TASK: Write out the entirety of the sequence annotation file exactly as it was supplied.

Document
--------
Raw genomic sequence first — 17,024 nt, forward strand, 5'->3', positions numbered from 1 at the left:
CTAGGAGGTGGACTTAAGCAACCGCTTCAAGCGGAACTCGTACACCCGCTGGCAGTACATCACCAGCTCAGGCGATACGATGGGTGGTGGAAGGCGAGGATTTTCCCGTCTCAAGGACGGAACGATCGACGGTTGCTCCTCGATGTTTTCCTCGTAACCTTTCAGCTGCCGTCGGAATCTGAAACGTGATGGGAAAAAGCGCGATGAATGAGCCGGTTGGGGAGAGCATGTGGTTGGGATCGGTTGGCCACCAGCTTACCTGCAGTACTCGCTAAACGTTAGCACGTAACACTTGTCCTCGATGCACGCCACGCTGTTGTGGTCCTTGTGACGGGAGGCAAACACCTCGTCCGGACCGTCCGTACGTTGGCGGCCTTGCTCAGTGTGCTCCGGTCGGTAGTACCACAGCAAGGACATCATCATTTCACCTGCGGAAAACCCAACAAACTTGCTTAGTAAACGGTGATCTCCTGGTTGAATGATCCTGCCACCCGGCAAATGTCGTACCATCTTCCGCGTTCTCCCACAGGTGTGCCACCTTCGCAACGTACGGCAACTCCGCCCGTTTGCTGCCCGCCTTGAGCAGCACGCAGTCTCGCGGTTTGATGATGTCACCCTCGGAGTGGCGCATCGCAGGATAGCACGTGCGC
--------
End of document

Raw genomic sequence first — 17,024 nt, forward strand, 5'->3', positions numbered from 1 at the left:
CTAGGAGGTGGACTTAAGCAACCGCTTCAAGCGGAACTCGTACACCCGCTGGCAGTACATCACCAGCTCAGGCGATACGATGGGTGGTGGAAGGCGAGGATTTTCCCGTCTCAAGGACGGAACGATCGACGGTTGCTCCTCGATGTTTTCCTCGTAACCTTTCAGCTGCCGTCGGAATCTGAAACGTGATGGGAAAAAGCGCGATGAATGAGCCGGTTGGGGAGAGCATGTGGTTGGGATCGGTTGGCCACCAGCTTACCTGCAGTACTCGCTAAACGTTAGCACGTAACACTTGTCCTCGATGCACGCCACGCTGTTGTGGTCCTTGTGACGGGAGGCAAACACCTCGTCCGGACCGTCCGTACGTTGGCGGCCTTGCTCAGTGTGCTCCGGTCGGTAGTACCACAGCAAGGACATCATCATTTCACCTGCGGAAAACCCAACAAACTTGCTTAGTAAACGGTGATCTCCTGGTTGAATGATCCTGCCACCCGGCAAATGTCGTACCATCTTCCGCGTTCTCCCACAGGTGTGCCACCTTCGCAACGTACGGCAACTCCGCCCGTTTGCTGCCCGCCTTGAGCAGCACGCAGTCTCGCGGTTTGATGATGTCACCCTCGGAGTGGCGCATCGCAGGATAGCACGTGCGC